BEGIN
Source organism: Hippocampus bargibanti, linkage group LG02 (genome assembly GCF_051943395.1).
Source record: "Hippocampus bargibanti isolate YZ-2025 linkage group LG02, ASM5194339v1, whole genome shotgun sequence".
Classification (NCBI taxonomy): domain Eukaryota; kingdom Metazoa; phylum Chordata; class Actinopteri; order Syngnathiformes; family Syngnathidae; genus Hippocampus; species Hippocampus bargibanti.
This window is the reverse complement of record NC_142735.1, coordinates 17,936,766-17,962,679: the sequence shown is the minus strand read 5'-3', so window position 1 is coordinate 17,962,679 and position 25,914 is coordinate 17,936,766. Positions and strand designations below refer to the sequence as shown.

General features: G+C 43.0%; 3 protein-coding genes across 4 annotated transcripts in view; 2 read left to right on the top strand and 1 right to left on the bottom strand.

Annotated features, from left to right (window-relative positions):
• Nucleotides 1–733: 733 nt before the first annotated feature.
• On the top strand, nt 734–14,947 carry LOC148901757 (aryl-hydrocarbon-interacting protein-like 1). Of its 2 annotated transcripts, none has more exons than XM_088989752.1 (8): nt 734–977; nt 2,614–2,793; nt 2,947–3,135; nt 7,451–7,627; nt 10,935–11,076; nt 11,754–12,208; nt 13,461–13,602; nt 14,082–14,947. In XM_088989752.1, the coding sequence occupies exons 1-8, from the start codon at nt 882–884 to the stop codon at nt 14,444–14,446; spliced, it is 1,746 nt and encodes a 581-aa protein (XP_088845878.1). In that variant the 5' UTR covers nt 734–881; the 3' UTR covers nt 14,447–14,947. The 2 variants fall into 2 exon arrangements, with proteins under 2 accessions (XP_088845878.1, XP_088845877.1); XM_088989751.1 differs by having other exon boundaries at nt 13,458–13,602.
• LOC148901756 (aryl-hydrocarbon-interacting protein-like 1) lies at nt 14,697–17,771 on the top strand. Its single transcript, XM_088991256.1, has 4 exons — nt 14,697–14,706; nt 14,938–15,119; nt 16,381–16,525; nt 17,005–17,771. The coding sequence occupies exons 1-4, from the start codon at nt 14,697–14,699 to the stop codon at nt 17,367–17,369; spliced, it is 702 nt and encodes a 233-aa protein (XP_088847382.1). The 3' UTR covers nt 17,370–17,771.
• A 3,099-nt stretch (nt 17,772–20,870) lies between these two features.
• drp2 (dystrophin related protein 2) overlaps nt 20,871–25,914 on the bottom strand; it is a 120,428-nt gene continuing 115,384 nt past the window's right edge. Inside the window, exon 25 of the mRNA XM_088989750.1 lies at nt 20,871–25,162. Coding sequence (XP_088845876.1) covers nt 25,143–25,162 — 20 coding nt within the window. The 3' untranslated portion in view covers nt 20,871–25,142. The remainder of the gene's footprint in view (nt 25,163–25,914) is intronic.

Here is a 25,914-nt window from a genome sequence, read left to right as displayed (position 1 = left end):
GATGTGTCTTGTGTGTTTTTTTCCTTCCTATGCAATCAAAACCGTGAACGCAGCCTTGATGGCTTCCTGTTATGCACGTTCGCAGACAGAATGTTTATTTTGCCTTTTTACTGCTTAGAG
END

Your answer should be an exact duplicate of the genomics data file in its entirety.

Source organism: Hippocampus bargibanti, linkage group LG02 (genome assembly GCF_051943395.1).
Source record: "Hippocampus bargibanti isolate YZ-2025 linkage group LG02, ASM5194339v1, whole genome shotgun sequence".
Classification (NCBI taxonomy): domain Eukaryota; kingdom Metazoa; phylum Chordata; class Actinopteri; order Syngnathiformes; family Syngnathidae; genus Hippocampus; species Hippocampus bargibanti.
This window is the reverse complement of record NC_142735.1, coordinates 17,936,766-17,962,679: the sequence shown is the minus strand read 5'-3', so window position 1 is coordinate 17,962,679 and position 25,914 is coordinate 17,936,766. Positions and strand designations below refer to the sequence as shown.

General features: G+C 43.0%; 3 protein-coding genes across 4 annotated transcripts in view; 2 read left to right on the top strand and 1 right to left on the bottom strand.

Annotated features, from left to right (window-relative positions):
• Nucleotides 1–733: 733 nt before the first annotated feature.
• On the top strand, nt 734–14,947 carry LOC148901757 (aryl-hydrocarbon-interacting protein-like 1). Of its 2 annotated transcripts, none has more exons than XM_088989752.1 (8): nt 734–977; nt 2,614–2,793; nt 2,947–3,135; nt 7,451–7,627; nt 10,935–11,076; nt 11,754–12,208; nt 13,461–13,602; nt 14,082–14,947. In XM_088989752.1, the coding sequence occupies exons 1-8, from the start codon at nt 882–884 to the stop codon at nt 14,444–14,446; spliced, it is 1,746 nt and encodes a 581-aa protein (XP_088845878.1). In that variant the 5' UTR covers nt 734–881; the 3' UTR covers nt 14,447–14,947. The 2 variants fall into 2 exon arrangements, with proteins under 2 accessions (XP_088845878.1, XP_088845877.1); XM_088989751.1 differs by having other exon boundaries at nt 13,458–13,602.
• LOC148901756 (aryl-hydrocarbon-interacting protein-like 1) lies at nt 14,697–17,771 on the top strand. Its single transcript, XM_088991256.1, has 4 exons — nt 14,697–14,706; nt 14,938–15,119; nt 16,381–16,525; nt 17,005–17,771. The coding sequence occupies exons 1-4, from the start codon at nt 14,697–14,699 to the stop codon at nt 17,367–17,369; spliced, it is 702 nt and encodes a 233-aa protein (XP_088847382.1). The 3' UTR covers nt 17,370–17,771.
• A 3,099-nt stretch (nt 17,772–20,870) lies between these two features.
• drp2 (dystrophin related protein 2) overlaps nt 20,871–25,914 on the bottom strand; it is a 120,428-nt gene continuing 115,384 nt past the window's right edge. Inside the window, exon 25 of the mRNA XM_088989750.1 lies at nt 20,871–25,162. Coding sequence (XP_088845876.1) covers nt 25,143–25,162 — 20 coding nt within the window. The 3' untranslated portion in view covers nt 20,871–25,142. The remainder of the gene's footprint in view (nt 25,163–25,914) is intronic.

Here is a 25,914-nt window from a genome sequence, read left to right as displayed (position 1 = left end):
GATGTGTCTTGTGTGTTTTTTTCCTTCCTATGCAATCAAAACCGTGAACGCAGCCTTGATGGCTTCCTGTTATGCACGTTCGCAGACAGAATGTTTATTTTGCCTTTTTACTGCTTAGAG